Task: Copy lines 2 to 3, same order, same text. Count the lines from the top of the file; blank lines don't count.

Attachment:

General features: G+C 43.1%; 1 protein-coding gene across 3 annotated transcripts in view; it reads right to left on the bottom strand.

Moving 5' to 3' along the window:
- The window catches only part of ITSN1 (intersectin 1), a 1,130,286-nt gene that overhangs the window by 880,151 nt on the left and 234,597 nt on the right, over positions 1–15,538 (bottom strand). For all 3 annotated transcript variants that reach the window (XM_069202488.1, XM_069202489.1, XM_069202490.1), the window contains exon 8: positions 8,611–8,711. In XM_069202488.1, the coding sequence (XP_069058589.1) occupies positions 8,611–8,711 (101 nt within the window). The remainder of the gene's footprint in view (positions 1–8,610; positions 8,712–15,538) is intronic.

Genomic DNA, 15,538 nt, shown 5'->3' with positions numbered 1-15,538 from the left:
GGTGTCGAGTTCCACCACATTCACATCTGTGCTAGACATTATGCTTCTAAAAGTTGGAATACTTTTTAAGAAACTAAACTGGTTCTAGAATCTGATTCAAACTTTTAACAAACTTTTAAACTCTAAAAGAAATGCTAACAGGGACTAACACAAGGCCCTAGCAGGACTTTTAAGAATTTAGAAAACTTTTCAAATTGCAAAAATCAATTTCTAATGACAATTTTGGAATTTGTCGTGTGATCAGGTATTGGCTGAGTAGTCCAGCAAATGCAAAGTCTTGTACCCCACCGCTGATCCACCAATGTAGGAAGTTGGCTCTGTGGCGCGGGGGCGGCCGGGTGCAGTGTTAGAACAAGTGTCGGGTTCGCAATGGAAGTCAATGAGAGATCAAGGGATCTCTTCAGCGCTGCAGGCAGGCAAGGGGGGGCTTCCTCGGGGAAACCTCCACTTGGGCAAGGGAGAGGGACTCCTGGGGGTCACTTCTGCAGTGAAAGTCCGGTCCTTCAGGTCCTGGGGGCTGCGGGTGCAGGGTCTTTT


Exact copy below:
Moving 5' to 3' along the window:
- The window catches only part of ITSN1 (intersectin 1), a 1,130,286-nt gene that overhangs the window by 880,151 nt on the left and 234,597 nt on the right, over positions 1–15,538 (bottom strand). For all 3 annotated transcript variants that reach the window (XM_069202488.1, XM_069202489.1, XM_069202490.1), the window contains exon 8: positions 8,611–8,711. In XM_069202488.1, the coding sequence (XP_069058589.1) occupies positions 8,611–8,711 (101 nt within the window). The remainder of the gene's footprint in view (positions 1–8,610; positions 8,712–15,538) is intronic.